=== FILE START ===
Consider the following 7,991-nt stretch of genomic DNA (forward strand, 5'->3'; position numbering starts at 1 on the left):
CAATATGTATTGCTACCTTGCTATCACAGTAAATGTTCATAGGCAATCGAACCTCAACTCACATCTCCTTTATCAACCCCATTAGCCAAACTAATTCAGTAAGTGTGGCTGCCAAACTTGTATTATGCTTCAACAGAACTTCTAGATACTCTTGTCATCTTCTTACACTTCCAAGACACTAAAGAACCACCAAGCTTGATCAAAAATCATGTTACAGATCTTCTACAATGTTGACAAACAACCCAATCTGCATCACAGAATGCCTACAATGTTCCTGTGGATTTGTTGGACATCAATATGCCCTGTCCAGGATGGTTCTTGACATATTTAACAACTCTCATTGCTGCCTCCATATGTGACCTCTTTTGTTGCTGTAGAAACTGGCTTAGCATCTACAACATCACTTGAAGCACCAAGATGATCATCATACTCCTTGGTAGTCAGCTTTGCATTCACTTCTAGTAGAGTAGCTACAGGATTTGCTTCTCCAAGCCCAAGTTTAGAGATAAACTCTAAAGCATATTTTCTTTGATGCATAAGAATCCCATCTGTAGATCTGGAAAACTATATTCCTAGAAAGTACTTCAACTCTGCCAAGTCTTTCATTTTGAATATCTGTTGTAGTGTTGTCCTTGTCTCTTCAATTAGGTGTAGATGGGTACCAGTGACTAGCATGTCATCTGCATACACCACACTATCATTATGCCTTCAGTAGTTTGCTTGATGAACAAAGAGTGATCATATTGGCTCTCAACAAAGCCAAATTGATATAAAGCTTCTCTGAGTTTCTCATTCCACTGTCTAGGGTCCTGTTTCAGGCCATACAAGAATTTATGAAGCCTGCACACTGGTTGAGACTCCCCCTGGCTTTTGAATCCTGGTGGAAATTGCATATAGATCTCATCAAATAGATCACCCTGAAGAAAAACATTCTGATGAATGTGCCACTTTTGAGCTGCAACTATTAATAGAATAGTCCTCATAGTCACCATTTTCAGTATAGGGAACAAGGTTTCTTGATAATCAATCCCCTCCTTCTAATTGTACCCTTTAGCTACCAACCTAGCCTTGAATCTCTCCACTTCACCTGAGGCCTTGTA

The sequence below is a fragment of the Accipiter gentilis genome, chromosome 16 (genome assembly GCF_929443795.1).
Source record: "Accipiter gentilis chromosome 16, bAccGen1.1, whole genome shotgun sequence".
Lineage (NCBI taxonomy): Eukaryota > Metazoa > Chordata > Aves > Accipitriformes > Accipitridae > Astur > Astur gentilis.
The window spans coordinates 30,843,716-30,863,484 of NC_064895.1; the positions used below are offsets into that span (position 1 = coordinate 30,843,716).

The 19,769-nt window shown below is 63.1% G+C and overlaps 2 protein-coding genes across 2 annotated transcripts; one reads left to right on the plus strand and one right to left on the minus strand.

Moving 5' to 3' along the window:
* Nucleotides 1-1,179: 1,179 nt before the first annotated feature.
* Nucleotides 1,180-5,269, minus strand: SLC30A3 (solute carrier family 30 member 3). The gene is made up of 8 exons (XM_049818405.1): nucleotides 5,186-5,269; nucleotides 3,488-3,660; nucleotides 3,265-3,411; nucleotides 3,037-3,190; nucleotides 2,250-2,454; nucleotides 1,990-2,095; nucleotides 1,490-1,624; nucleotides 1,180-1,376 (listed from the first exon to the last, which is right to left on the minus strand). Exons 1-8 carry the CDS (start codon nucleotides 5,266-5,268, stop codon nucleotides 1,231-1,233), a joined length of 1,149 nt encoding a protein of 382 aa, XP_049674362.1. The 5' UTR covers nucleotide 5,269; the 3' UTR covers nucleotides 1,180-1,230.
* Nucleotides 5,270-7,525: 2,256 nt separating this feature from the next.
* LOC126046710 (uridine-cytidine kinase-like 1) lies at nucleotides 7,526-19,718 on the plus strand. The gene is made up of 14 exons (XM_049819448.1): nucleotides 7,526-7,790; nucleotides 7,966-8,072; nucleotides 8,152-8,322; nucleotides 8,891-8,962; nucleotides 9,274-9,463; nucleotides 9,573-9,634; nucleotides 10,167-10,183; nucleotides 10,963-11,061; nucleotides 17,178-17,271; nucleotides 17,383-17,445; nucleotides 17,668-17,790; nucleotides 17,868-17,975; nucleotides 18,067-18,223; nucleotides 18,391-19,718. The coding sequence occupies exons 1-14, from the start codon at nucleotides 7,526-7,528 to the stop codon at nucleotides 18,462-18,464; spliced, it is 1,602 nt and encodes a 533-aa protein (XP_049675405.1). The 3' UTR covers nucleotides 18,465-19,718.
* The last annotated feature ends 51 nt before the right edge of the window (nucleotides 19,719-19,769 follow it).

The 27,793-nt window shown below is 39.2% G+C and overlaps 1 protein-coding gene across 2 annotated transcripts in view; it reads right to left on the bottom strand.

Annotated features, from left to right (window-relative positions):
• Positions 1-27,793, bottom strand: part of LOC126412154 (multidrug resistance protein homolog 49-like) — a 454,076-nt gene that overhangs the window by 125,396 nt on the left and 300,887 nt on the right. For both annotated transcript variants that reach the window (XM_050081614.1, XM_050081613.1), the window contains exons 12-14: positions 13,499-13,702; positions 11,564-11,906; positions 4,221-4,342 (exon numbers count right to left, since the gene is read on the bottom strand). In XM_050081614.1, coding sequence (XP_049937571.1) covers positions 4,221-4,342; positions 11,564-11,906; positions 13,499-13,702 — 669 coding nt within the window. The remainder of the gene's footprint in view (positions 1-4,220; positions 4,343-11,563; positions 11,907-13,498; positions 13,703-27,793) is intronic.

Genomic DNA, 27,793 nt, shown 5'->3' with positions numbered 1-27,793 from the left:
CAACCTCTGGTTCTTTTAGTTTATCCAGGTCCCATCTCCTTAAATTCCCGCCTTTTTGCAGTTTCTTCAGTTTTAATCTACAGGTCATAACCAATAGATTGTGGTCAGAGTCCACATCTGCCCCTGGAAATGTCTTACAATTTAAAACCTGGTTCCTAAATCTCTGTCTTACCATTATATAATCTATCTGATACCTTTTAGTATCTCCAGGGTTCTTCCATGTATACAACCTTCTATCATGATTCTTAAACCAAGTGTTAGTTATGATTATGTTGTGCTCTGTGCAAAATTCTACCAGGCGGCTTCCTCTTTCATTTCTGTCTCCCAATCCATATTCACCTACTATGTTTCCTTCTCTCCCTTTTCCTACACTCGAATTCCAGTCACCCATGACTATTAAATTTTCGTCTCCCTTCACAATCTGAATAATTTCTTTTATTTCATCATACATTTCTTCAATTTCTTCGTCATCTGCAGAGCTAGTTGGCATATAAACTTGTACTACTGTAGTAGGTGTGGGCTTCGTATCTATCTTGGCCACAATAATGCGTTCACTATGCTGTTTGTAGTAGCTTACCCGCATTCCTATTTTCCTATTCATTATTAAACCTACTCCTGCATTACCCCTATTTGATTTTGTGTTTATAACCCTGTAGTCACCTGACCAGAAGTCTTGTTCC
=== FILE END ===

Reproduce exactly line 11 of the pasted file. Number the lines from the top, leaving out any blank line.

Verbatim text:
* Nucleotides 5,270-7,525: 2,256 nt separating this feature from the next.